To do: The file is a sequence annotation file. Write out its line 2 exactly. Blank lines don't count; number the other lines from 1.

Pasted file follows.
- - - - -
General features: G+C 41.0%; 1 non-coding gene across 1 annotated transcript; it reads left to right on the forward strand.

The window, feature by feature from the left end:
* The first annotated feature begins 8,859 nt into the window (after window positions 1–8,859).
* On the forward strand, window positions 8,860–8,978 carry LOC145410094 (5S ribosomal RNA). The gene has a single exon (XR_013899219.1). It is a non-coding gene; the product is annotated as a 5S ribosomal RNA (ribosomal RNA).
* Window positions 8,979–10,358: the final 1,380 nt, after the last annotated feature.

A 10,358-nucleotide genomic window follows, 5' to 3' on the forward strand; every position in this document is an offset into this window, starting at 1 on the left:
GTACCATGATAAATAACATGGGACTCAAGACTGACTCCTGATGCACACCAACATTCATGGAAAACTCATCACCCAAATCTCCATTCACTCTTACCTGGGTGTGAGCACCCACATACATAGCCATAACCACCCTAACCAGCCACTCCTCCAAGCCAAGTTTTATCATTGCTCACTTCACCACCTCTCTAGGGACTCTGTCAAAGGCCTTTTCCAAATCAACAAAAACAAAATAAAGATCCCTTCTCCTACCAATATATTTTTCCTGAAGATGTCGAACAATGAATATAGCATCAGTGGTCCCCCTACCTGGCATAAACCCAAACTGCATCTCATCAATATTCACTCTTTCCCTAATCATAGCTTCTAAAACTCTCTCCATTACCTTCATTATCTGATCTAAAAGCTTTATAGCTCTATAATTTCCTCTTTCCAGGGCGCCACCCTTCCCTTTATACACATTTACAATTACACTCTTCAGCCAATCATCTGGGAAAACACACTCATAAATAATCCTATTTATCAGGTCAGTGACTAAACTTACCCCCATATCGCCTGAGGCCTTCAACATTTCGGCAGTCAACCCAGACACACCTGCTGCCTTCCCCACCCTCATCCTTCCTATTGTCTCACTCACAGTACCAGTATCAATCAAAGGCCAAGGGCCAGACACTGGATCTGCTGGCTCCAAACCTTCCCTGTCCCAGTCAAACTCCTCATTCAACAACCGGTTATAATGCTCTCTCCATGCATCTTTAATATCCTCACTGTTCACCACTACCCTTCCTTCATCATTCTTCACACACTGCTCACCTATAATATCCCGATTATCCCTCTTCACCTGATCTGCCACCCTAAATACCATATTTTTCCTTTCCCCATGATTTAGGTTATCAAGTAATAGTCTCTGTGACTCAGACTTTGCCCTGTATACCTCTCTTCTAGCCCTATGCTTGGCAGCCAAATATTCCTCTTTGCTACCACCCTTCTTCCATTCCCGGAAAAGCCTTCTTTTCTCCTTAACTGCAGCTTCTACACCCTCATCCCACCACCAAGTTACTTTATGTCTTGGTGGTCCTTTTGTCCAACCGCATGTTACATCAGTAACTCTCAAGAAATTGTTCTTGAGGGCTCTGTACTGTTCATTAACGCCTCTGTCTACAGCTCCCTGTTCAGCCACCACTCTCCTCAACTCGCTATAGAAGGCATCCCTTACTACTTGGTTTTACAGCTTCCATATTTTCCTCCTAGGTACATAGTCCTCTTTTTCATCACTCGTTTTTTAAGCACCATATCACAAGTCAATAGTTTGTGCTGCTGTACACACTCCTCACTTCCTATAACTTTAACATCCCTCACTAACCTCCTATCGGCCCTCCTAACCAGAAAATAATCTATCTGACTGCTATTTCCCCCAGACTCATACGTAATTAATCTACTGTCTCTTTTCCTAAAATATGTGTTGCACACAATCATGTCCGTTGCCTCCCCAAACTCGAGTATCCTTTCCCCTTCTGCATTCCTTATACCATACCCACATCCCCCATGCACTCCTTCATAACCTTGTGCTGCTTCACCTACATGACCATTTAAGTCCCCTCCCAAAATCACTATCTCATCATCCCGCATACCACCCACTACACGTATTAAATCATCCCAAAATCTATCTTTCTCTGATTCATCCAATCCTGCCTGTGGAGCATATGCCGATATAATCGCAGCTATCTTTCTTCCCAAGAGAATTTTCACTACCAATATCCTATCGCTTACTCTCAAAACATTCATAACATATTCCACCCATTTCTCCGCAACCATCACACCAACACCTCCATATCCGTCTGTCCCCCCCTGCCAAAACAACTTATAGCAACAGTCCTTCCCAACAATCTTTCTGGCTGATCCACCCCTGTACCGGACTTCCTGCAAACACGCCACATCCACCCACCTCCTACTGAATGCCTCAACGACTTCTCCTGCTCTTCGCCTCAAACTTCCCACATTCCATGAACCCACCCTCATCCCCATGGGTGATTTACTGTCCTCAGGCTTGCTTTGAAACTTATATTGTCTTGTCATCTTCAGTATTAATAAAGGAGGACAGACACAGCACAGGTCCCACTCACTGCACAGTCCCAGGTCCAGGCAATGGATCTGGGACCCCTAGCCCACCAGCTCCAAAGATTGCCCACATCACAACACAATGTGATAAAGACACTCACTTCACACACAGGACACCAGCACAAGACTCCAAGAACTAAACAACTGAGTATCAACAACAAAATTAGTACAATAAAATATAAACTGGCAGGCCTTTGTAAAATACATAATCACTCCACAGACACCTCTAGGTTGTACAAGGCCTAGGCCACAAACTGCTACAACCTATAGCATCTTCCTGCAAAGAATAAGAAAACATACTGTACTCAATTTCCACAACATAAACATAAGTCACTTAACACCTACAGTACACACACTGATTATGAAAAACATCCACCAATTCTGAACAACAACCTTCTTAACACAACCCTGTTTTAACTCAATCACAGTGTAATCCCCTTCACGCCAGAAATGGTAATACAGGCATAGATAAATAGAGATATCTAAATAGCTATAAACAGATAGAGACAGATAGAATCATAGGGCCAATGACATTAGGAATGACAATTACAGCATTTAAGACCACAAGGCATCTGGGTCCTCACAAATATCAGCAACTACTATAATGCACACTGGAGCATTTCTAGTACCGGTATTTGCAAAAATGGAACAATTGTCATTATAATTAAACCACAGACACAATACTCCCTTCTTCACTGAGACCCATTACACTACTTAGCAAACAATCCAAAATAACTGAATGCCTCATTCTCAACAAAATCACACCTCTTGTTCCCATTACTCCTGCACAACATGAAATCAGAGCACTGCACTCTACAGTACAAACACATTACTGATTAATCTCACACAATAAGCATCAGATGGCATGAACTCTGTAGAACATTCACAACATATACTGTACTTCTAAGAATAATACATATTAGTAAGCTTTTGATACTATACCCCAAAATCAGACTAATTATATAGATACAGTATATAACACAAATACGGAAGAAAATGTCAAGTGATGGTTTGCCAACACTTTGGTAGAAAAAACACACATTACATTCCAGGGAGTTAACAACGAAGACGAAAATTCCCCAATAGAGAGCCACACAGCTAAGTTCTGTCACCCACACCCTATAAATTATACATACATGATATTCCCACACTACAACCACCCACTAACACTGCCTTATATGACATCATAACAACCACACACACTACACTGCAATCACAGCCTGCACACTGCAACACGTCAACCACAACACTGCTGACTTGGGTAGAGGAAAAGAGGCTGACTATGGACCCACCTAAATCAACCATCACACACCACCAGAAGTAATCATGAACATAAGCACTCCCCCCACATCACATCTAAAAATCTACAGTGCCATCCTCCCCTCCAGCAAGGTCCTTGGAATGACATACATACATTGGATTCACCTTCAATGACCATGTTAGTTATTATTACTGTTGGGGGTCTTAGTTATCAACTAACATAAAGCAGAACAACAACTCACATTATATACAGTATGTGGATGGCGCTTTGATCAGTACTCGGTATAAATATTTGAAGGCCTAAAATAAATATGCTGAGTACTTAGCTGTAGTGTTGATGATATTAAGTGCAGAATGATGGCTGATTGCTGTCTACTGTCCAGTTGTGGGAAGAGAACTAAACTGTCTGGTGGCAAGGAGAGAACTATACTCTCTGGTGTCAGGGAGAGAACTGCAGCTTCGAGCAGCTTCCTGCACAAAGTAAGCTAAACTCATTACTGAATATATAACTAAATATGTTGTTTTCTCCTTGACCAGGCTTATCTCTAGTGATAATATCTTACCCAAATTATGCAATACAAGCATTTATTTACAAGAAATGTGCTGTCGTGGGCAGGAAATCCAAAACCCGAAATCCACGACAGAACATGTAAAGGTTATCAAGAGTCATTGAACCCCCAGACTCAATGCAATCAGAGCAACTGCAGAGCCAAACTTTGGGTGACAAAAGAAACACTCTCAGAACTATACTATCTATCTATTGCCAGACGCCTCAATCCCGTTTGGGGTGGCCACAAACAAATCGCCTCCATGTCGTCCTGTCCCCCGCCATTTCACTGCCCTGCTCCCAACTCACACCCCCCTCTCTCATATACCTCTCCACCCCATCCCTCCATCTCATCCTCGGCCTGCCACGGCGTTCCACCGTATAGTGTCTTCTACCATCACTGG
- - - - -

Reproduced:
The window, feature by feature from the left end: